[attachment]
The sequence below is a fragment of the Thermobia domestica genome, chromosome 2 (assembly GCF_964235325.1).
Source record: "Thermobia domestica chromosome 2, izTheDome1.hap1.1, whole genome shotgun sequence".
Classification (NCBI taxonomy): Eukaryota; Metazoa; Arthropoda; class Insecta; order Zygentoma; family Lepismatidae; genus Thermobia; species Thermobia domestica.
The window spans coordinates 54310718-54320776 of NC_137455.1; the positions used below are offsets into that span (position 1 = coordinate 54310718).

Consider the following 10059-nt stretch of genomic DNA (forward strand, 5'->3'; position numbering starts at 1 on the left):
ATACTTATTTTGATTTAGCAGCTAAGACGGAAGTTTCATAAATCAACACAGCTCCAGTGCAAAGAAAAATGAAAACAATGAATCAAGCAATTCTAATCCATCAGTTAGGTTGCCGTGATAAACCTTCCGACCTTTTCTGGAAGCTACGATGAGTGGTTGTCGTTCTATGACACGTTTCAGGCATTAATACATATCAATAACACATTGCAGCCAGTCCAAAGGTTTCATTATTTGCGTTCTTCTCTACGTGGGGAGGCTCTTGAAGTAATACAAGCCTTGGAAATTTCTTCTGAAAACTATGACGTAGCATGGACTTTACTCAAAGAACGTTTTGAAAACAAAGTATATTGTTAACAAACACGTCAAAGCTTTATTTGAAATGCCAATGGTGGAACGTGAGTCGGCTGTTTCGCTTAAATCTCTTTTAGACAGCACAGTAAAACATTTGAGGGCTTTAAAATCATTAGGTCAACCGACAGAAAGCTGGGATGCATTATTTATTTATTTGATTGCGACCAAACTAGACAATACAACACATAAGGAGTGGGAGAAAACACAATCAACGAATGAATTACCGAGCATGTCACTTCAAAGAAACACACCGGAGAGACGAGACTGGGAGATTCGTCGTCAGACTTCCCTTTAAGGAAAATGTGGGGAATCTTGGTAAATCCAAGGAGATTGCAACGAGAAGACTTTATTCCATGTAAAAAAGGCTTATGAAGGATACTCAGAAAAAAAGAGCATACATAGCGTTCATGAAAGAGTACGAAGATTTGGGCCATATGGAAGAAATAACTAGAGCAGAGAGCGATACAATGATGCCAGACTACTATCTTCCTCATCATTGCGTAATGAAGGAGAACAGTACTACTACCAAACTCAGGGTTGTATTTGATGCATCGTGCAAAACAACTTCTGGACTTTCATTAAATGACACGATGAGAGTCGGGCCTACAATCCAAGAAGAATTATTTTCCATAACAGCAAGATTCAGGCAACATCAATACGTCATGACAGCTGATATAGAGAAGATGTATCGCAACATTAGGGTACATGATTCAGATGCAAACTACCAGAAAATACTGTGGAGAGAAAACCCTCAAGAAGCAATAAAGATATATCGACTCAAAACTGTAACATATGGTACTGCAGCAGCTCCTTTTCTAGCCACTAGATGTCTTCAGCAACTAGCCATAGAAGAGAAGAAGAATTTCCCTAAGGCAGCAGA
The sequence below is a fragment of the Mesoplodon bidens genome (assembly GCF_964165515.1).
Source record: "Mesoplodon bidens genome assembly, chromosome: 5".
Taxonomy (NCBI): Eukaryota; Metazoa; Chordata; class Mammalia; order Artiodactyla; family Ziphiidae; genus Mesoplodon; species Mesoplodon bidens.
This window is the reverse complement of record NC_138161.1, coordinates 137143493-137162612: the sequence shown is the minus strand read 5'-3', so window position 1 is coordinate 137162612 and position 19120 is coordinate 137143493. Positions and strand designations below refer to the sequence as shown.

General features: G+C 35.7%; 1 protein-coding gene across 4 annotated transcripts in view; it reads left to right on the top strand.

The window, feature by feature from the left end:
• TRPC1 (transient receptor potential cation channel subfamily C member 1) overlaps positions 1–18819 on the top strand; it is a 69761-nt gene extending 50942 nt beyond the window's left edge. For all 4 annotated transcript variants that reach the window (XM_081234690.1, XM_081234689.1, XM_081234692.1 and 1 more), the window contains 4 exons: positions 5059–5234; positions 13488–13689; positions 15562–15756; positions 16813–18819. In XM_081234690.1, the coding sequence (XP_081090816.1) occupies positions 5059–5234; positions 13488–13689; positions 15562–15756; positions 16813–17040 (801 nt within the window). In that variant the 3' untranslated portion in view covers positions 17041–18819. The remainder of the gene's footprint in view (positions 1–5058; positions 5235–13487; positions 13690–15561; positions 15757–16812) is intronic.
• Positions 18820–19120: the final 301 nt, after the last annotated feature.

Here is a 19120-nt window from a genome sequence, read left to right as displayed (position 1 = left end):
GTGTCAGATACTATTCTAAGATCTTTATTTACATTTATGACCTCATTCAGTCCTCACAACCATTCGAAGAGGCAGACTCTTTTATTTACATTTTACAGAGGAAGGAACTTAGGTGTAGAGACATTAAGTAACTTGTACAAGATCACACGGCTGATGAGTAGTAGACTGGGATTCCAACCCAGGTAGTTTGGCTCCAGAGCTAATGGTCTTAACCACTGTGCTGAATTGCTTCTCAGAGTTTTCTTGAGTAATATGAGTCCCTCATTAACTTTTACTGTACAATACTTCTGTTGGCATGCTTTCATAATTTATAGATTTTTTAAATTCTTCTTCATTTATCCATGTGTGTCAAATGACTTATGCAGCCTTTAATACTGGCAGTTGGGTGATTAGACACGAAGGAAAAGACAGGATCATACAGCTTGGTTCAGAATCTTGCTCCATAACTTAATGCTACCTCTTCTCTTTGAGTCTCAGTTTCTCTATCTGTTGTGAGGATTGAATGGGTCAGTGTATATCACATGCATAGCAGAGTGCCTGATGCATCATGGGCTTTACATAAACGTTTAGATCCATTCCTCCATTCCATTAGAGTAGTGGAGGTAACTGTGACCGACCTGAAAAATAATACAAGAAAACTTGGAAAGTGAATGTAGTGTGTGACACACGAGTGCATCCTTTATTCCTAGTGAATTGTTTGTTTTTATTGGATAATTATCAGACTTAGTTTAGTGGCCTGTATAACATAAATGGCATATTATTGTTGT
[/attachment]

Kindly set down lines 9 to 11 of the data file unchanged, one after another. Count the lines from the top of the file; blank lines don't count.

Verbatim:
Taxonomy (NCBI): Eukaryota; Metazoa; Chordata; class Mammalia; order Artiodactyla; family Ziphiidae; genus Mesoplodon; species Mesoplodon bidens.
This window is the reverse complement of record NC_138161.1, coordinates 137143493-137162612: the sequence shown is the minus strand read 5'-3', so window position 1 is coordinate 137162612 and position 19120 is coordinate 137143493. Positions and strand designations below refer to the sequence as shown.

General features: G+C 35.7%; 1 protein-coding gene across 4 annotated transcripts in view; it reads left to right on the top strand.